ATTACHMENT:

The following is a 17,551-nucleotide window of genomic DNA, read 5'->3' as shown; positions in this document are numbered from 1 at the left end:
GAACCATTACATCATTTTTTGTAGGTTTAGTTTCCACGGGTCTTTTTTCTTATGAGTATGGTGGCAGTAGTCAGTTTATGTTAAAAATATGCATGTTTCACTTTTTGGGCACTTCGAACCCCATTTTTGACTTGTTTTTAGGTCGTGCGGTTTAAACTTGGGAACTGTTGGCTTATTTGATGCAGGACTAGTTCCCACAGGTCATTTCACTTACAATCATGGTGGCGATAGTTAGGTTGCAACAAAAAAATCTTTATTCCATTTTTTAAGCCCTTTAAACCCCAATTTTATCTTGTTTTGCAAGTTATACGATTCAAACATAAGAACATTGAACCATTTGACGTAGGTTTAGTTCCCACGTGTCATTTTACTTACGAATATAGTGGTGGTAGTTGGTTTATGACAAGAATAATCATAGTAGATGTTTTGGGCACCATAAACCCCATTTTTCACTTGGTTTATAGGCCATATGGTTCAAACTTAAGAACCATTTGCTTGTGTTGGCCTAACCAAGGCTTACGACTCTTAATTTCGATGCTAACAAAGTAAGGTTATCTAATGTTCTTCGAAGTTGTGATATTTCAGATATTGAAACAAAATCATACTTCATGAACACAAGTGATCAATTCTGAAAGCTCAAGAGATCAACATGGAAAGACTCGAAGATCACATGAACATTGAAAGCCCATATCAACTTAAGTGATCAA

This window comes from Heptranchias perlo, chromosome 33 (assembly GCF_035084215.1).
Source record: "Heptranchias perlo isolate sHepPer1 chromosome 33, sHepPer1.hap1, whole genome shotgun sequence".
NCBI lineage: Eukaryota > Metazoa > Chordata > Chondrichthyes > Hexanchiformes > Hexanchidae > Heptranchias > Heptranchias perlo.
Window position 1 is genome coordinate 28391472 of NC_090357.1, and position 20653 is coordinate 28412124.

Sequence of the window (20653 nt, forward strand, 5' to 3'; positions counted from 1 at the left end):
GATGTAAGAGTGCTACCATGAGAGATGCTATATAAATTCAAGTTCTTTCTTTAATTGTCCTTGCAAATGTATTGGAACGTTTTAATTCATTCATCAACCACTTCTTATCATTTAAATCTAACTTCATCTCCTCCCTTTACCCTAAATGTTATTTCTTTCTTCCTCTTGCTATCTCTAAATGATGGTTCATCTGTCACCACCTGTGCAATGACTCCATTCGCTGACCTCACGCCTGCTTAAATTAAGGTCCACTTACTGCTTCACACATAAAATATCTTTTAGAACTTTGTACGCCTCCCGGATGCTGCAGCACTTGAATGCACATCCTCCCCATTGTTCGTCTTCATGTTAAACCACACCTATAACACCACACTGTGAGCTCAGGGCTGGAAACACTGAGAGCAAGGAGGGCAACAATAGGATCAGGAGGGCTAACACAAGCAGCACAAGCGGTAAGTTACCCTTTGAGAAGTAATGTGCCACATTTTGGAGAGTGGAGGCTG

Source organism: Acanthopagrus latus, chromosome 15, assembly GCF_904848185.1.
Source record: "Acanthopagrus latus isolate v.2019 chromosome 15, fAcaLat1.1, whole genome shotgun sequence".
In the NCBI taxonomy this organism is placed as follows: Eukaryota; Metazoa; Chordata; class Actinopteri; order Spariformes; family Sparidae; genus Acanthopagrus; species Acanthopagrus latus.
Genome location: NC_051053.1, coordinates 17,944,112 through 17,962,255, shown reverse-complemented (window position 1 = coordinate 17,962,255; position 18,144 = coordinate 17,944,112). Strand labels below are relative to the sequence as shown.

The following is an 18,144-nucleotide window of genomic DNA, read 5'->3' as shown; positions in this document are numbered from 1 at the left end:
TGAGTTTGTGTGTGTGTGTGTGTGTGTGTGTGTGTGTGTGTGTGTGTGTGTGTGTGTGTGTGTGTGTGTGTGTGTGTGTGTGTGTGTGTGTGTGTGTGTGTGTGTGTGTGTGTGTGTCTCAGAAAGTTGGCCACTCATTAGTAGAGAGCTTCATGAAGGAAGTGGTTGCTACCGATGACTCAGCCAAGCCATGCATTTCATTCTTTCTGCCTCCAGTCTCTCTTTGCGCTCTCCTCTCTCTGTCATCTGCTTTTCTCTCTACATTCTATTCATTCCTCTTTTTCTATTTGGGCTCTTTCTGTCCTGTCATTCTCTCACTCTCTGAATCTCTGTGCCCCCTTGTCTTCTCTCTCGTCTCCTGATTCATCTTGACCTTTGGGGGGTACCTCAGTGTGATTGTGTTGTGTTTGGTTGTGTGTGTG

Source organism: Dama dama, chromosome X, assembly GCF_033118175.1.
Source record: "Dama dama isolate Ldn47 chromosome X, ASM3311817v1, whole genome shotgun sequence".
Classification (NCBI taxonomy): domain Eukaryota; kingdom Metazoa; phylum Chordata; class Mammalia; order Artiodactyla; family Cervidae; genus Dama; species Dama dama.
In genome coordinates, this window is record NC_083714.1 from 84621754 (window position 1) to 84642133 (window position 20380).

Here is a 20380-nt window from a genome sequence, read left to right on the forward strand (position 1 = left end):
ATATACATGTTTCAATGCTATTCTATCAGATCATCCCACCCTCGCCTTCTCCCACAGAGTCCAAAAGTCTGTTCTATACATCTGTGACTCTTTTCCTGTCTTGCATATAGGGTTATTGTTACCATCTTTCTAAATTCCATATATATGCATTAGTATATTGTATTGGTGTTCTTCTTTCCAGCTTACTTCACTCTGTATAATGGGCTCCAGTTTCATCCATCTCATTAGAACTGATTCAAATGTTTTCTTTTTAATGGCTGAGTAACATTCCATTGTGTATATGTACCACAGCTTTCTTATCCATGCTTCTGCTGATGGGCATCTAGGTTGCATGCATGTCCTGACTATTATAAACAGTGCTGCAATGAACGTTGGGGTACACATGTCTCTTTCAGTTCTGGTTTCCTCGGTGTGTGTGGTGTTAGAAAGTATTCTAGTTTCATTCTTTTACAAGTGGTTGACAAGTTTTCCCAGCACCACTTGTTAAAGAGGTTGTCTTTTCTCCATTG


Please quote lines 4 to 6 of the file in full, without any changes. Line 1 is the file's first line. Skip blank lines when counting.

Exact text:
Source record: "Heptranchias perlo isolate sHepPer1 chromosome 33, sHepPer1.hap1, whole genome shotgun sequence".
NCBI lineage: Eukaryota > Metazoa > Chordata > Chondrichthyes > Hexanchiformes > Hexanchidae > Heptranchias > Heptranchias perlo.
Window position 1 is genome coordinate 28391472 of NC_090357.1, and position 20653 is coordinate 28412124.